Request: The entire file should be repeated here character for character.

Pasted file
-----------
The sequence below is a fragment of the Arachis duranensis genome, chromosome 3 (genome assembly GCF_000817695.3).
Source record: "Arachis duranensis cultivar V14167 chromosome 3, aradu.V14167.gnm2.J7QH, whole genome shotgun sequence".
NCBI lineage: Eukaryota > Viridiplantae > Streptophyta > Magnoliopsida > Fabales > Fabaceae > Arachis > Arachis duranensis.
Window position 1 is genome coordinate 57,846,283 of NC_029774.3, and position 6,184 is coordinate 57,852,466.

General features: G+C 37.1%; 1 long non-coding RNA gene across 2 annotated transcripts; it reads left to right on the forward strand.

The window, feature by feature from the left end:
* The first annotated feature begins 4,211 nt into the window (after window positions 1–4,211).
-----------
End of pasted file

The sequence below is a fragment of the Arachis duranensis genome, chromosome 3 (genome assembly GCF_000817695.3).
Source record: "Arachis duranensis cultivar V14167 chromosome 3, aradu.V14167.gnm2.J7QH, whole genome shotgun sequence".
NCBI lineage: Eukaryota > Viridiplantae > Streptophyta > Magnoliopsida > Fabales > Fabaceae > Arachis > Arachis duranensis.
Window position 1 is genome coordinate 57,846,283 of NC_029774.3, and position 6,184 is coordinate 57,852,466.

General features: G+C 37.1%; 1 long non-coding RNA gene across 2 annotated transcripts; it reads left to right on the forward strand.

The window, feature by feature from the left end:
* The first annotated feature begins 4,211 nt into the window (after window positions 1–4,211).